Soundgarden Singer's Family Settles Med Mal Death Suit
The family of the late Soundgarden frontman Chris Cornell has settled a medical malpractice suit accusing a doctor of negligently prescribing dangerous drugs for the singer that purportedly led him to take his own life.
The widow of the singer, Vicky Cornell, and other family members asked the court in April to approve a proposed settlement, according to California state court records. Terms of the deal were not discussed and an attorney for the family did not immediately respond to a request for comment.
A jury trial had been set for June 23, according to court records.
Chris Cornell was 52 years old was when he died by suicide in May 2017, and his widow said in a November 2018 complaint that he might still be alive if Dr. Robert Koblin had not prescribed her husband more than 940 doses of lorazepam — a controlled substance used to treat seizures and anxiety — along with various doses of the pain medication oxycodone during the last 20 months of his life.
"His family is suing ... Koblin ... for negligently and repeatedly prescribing dangerous mind-altering controlled substances to Chris Cornell, which impaired Mr. Cornell's cognition, clouded his judgment and caused him to engage in dangerous and impulsive behaviors that he was unable to control, costing him his life," the complaint states.
Citing her husband's past struggles with substance abuse and chemical dependency, Cornell said that Koblin never performed a medical examination of her husband during those 20 months before he died but continued to prescribe him the medications. Cornell alleged that the prescriptions were made "by or through Koblin's nonphysician staff unsupervised by him through an electronic online computerized system or by calls to various pharmacies."
The case is Cornell et al. v. Koblin et al., case number 18STCV03256, in the Superior Court of the State of California for the County of Los Angeles.
Missouri COVID-19 Biz Liability Shield Bill Sent To Gov.'s Desk
The Missouri House of Representatives voted Friday to approve a bill giving businesses and health care providers a legal safe harbor from COVID-19 injury and death suits, sending the measure to Gov. Mike Parson, who is widely expected to sign it into law.
The Republican-controlled House passed S.B. 51 in an 97-57 vote held on the last day of the legislative session. If signed, the measure would give civil immunity to corporations, hospitals, nursing homes, government entities, schools and churches, among others, as long as the alleged negligence doesn't involve "recklessness or willful misconduct." Also included are manufacturers of products related to the pandemic, such as vaccine makers.
The bill includes a provision stating that if a business owner posts a COVID-19 warning sign outside the premises that essentially acts as a liability waiver for virus injuries, then a plaintiff must overcome a rebuttable presumption that they assumed the risk of entering the premises.
The proposed law would go into effect on Aug. 28 upon the governor's signature and would create a two-year statute of limitations for claims against businesses and a one-year time limit for medical malpractice suits.
Ex-NHL Player Alleges Sex Assault By Chicago Blackhawks Coach
The National Hockey League's Chicago Blackhawks did nothing to prevent an assistant coach from sexually assaulting a hockey player in 2010, according to a suit recently filed in Illinois state court.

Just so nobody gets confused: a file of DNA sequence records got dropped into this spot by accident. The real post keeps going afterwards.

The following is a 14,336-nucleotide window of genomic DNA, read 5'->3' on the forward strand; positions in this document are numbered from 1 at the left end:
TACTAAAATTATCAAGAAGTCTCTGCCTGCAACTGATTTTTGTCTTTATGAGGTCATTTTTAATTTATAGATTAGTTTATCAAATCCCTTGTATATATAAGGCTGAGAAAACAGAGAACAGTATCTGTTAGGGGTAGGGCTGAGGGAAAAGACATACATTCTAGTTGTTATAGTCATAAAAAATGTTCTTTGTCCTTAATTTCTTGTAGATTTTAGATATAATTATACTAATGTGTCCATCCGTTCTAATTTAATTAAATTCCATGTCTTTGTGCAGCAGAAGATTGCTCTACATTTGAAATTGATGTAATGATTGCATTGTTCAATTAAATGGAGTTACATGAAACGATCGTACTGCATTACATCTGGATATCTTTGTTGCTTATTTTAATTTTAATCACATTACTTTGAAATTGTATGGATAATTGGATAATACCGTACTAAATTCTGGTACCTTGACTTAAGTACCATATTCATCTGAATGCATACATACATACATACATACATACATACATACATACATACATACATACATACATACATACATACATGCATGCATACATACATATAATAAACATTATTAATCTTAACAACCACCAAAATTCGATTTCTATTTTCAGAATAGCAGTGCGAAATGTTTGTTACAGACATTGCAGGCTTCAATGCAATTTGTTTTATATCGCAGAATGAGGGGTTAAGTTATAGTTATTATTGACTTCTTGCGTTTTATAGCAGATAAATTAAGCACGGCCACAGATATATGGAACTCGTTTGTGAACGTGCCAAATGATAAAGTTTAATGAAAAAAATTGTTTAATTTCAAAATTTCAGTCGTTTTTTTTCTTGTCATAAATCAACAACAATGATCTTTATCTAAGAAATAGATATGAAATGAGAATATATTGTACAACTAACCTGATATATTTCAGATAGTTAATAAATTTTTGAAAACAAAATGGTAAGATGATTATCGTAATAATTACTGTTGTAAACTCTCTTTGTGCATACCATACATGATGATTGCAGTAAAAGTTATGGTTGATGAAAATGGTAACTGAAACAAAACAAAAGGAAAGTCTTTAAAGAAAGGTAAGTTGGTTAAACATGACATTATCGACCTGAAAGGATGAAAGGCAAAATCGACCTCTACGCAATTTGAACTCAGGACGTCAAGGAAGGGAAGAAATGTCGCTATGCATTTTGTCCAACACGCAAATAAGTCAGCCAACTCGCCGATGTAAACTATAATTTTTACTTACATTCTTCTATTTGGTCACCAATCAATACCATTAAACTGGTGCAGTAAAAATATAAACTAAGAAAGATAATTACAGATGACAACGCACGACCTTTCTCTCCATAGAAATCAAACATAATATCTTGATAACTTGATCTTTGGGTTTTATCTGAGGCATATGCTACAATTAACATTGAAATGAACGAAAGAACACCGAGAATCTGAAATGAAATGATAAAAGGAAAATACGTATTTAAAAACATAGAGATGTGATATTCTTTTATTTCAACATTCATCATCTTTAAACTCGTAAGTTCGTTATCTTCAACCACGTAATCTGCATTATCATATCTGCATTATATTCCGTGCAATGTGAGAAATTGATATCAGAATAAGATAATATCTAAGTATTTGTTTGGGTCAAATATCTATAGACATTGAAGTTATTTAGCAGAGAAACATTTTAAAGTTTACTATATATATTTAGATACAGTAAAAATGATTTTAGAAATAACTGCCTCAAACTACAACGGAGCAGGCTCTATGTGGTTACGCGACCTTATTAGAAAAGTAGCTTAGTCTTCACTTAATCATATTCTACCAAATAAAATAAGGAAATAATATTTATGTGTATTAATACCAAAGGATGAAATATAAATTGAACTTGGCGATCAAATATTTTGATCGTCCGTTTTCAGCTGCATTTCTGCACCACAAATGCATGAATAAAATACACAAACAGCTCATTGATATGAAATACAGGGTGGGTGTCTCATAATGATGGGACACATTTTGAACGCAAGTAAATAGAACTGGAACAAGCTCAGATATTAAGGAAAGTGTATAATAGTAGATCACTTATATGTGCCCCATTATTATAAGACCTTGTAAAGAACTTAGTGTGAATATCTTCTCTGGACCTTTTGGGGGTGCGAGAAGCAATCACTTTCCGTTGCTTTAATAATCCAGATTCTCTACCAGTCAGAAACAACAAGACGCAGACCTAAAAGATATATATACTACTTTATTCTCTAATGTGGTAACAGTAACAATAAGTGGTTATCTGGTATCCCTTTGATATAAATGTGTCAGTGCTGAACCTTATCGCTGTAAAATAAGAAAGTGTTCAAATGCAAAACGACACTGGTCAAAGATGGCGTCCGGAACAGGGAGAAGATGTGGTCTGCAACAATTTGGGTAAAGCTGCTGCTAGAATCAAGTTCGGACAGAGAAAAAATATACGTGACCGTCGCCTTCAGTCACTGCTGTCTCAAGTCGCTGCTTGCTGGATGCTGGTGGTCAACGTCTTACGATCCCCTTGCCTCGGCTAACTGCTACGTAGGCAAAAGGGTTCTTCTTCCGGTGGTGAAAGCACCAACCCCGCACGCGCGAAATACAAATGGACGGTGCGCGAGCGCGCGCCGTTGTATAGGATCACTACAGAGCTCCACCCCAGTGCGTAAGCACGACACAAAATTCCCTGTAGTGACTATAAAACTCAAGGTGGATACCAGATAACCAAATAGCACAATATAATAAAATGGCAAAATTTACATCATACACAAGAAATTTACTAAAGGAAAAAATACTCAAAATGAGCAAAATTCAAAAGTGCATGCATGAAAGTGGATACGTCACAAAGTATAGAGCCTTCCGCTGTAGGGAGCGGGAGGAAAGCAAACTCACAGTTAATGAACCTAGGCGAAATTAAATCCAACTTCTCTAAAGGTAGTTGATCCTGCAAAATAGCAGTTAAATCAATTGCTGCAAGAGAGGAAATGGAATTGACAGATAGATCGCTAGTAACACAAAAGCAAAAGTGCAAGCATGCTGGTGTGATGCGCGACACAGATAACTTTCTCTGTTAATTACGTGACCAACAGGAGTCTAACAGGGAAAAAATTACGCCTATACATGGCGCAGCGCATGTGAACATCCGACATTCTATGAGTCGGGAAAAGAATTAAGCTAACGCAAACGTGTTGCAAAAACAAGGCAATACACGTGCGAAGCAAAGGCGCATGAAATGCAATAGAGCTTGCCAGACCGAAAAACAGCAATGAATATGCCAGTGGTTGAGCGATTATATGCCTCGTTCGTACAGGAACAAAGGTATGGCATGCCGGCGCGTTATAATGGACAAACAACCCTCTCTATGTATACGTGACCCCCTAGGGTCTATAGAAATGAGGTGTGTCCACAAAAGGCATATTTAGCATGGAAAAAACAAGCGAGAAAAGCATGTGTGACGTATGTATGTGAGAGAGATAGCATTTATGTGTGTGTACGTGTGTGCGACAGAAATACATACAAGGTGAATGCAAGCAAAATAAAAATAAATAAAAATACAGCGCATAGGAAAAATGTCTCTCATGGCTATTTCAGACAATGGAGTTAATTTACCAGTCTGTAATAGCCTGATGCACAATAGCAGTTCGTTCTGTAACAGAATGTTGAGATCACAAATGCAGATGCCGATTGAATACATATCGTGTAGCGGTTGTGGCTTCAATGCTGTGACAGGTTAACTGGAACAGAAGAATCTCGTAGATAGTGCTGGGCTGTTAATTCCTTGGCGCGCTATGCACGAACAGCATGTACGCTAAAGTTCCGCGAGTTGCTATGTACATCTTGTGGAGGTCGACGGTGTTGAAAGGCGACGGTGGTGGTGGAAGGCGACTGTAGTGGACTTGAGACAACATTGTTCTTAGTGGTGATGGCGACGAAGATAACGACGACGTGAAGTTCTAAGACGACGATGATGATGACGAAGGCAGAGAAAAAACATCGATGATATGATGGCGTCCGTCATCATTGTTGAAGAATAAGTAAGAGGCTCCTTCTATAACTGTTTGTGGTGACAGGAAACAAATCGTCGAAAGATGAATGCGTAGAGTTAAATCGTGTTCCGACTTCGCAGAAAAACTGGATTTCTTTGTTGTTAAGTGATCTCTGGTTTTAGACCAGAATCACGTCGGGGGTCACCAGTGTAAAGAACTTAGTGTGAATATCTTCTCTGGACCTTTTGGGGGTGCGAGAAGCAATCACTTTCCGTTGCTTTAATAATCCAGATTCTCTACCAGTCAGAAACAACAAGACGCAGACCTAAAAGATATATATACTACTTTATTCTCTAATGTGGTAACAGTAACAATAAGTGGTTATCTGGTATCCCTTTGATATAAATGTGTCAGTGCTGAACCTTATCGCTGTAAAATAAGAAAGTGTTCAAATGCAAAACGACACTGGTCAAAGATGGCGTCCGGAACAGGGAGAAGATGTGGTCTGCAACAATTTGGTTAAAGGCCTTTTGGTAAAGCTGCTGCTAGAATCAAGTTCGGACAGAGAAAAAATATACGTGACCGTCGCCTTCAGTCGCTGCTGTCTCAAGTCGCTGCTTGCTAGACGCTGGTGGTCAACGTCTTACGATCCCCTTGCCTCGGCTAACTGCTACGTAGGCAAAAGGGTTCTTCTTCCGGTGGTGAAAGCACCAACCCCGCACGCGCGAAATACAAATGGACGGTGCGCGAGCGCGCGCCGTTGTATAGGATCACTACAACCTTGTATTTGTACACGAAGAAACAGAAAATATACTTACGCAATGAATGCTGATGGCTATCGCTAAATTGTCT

The unnamed player alleges that coach Bradley Aldrich sent him inappropriate text messages, masturbated to porn videos in front of him and threatened the player financially and emotionally if he did not engage in the unspecified sexual activity, according to a May 7 complaint.
The player alleges that even though the team was aware that Aldrich — who was convicted as a sex offender in 2013 and served time in prison for an unrelated sexual assault of a minor — had previously sexually assaulted another player it failed to do anything to prevent the assault from occurring.
In addition, the player said he reported the incident to a "mental skills coach" employed by the team who "convinced Plaintiff that the sexual assault was his fault, that he was culpable for what happened, made mistakes during his encounter with the perpetrator and permitted the sexual assault to occur."
The case is John Doe v. Chicago Blackhawk Hockey Team Inc., case number 2021-L-004728, in the Circuit Court of Cook County, Illinois.
Cruise Line Settles Proposed Class Action Over COVID-19 Infections
Celebrity Cruises has settled a proposed class suit lodged by a New York couple who say they caught COVID-19 onboard a ship traveling to South America, according to court filings.
Fred and Marlene Kantrow informed a New York federal judge on May 3 that the parties have reached a settlement of a suit filed in May 2020 alleging they contracted COVID-19 in March 2020 aboard the Celebrity Eclipse after the cruise line concealed the truth about the health of guests on board and continued to hold events, including an elbow-to-elbow salute to health care workers battling the disease.
Terms of the deal were not discussed in the filing; attorneys for the parties did not respond to requests for comment or terms of the settlement.
In April, U.S. District Judge Joan A. Lenard heavily trimmed the suit, tossing claims asserted on behalf of putative class members who were merely exposed to COVID-19 but did not contract the virus. The judge also tossed the Kantrows' claims that they suffered emotional distress based on their fear of contracting coronavirus.
The case is Kantrow et al. v. Celebrity Cruises Inc., case number 1:20-cv-21997, in the U.S. District Court for the Southern District of Florida.
--Editing by Emily Kokoll.
For a reprint of this article, please contact email@example.com.